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Many who read this site have kids, had kids who are now grown, or at some point in their lives may have kids. Pretty much all who read this site have an interest in travel. Clearly, I have both, and today I find my hopes for both intersecting. I mean, let’s be honest, there’s not too much you can do 9+ months pregnant in the middle of a Texas summer other than clean out drawers, swim, and think. Since it’s not quite time yet for my daily swim or drawer/closet cleaning session, I’m thinking about my hopes for travel and my soon-to-be-born second daughter.
Of course I have many hopes for her that aren’t travel related including that she be healthy, happy, content, fulfilled, challenged, loved, loving, smart, creative, funny, diverse, tolerant, accepting, kind, loyal, friendly, well-rounded, adventurous, patient, friendly, fun-loving, inspired, inquisitive, and thoughtful. I’m sure I could come up with many more traits I would love for her to have and experience, but that’s probably a long enough list for a not yet born infant.
Like most of us, she may not posses every one of those traits, but I think they are good things to root for and try and foster. In fact, the more I look at the list, the more I’m struck my how relevant travel actually can be to developing many of those characteristics.
I mean, as a kid, how can you see some of the world’s natural wonders and not be inspired?
How could you have the opportunity to sled, ski, hike, and explore and not feel adventurous?
How could you see people around the world who look, sound, and live so differently than you and not become more accepting and tolerant?
How could you witness and participate in activities and customs in far away places and not become more creative and diverse?
How could you see, touch, and smell things that others might only learn about in books or on Wikipedia and not become smarter, inquisitive, and more challenged?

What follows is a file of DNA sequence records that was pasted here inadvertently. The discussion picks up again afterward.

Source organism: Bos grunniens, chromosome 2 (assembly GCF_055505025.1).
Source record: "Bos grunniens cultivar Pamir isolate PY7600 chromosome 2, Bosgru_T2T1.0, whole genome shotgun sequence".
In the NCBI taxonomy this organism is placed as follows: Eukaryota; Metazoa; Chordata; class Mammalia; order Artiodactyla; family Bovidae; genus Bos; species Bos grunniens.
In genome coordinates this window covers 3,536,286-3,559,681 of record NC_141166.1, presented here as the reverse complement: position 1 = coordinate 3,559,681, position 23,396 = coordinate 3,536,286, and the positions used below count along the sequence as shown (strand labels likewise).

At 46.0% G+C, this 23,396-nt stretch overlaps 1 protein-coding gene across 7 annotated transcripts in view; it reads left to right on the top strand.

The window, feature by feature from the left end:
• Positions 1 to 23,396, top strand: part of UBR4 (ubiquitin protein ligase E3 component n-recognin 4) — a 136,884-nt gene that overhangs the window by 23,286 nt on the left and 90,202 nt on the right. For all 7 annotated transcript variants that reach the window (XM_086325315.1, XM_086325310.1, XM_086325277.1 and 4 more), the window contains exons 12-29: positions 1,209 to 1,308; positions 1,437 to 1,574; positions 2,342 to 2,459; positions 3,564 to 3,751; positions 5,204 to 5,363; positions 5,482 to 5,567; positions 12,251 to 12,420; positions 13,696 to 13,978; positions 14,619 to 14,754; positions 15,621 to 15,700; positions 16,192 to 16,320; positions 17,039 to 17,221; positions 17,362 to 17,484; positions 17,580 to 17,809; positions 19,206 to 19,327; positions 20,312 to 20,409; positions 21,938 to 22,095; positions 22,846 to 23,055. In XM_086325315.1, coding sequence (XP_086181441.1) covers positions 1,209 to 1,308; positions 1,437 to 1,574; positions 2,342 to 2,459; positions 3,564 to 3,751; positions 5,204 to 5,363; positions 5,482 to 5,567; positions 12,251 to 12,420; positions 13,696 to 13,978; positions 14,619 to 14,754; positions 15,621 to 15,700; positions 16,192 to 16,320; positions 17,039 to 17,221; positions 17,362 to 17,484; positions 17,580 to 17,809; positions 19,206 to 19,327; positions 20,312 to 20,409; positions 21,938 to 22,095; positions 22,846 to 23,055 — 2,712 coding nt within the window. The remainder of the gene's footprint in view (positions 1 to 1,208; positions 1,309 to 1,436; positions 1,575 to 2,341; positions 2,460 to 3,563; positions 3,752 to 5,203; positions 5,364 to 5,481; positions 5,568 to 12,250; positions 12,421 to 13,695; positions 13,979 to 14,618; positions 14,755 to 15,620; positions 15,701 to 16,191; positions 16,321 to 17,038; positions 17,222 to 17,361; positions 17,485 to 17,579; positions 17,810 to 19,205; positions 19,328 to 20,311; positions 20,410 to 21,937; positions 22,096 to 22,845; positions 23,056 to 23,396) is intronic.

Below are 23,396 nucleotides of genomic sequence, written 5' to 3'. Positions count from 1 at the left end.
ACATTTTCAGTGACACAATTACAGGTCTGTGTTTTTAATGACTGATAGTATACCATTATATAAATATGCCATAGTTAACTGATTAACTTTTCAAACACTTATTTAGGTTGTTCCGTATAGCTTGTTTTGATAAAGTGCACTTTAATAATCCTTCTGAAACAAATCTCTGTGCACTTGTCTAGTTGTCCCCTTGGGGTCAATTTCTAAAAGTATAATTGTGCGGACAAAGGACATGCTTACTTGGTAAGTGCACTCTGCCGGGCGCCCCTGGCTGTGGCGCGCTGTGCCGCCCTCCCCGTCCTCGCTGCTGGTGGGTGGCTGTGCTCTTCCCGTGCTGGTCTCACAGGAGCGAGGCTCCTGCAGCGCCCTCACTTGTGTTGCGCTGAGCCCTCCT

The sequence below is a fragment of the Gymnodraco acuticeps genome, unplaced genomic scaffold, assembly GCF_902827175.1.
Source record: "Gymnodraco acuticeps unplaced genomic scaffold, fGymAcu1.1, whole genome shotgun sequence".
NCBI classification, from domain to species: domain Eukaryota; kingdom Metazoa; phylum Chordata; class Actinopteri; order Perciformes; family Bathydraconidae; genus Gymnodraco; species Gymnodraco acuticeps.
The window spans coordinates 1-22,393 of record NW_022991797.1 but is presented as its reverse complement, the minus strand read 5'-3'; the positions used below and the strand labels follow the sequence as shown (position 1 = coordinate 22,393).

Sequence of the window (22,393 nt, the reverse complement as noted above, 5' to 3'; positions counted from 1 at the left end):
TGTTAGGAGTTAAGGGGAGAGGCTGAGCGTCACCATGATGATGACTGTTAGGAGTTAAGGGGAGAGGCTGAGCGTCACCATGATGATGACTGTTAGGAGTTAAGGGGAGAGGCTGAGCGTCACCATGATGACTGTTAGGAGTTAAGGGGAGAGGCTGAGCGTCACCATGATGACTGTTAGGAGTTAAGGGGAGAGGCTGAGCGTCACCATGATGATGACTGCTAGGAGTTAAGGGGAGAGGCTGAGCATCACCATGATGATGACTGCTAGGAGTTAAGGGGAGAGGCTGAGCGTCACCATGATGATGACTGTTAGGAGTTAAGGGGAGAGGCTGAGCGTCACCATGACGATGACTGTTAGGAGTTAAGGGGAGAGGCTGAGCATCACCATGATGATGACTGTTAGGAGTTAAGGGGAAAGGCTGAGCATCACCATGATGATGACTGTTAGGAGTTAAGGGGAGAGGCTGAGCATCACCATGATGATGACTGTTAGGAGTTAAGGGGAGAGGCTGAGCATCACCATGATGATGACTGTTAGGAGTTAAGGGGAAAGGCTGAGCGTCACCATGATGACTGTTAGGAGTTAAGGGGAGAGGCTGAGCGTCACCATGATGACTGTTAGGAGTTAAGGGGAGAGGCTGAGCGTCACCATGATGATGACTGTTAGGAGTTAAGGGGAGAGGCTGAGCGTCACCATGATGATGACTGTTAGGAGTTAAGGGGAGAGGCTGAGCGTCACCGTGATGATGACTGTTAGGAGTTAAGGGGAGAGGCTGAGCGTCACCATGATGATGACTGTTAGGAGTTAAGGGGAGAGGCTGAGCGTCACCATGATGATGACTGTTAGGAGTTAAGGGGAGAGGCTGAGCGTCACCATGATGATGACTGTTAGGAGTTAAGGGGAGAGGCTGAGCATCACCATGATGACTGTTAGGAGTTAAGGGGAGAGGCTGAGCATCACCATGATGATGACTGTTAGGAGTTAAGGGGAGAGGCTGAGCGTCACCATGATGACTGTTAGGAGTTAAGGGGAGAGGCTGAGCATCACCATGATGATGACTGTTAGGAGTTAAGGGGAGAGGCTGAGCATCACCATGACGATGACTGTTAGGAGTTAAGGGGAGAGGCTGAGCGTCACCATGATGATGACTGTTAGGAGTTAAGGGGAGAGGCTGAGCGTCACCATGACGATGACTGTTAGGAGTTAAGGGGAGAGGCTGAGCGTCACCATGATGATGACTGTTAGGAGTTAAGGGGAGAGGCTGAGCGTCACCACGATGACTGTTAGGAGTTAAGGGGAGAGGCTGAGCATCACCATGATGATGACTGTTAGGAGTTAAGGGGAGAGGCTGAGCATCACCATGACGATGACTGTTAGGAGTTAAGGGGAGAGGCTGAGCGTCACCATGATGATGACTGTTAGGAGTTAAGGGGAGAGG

How could you have a blast at some of the epi-centers of fun around the world and not become more fun-loving?
How could you spend dedicated time with your family members enjoying shared experiences around the globe and not become more happy, loyal, friendly, content, loved, and loving?
How could you have the chance to connect with grandparents, cousins, aunts, uncles, and extended family who live far away and not feel more supported and connected?
How could you experience long haul flights, long lines, and long delays and not become more patient?
How could family travel as a child not help shape someone into being an even better version of themselves?
My hope for our second daughter, just like for our first, is that she feel happy, fulfilled, safe, loved, and secure at home in her own neighborhood. In fact, I want her roots to be so secure at home that she feels the freedom and drive to explore the world beyond her own backyard and experience and integrate all that life has to offer. I want her to appreciate both the magnitude and connectedness of the world in which she lives.
I think travel can help enrich, balance, shape, and inspire even adults, but especially impressionable kids. While our budget has likely never been tighter, my hope is that through miles and points we are able to continue to make travel a realistic and regular part of our family’s life even as we expand (any day now) from a family of three to a family of four.
Travel alone does not guarantee a kind, loving, and well-rounded kid, but it absolutely can play a big role if you let it. In fact, one of my favorite quotes is a version of the following:
“Two of the greatest gifts we can give our children are roots and wings“.
In our case, the wings just happen to often be attached to a fuselage. May both my girls always fly high, and then know how to return home.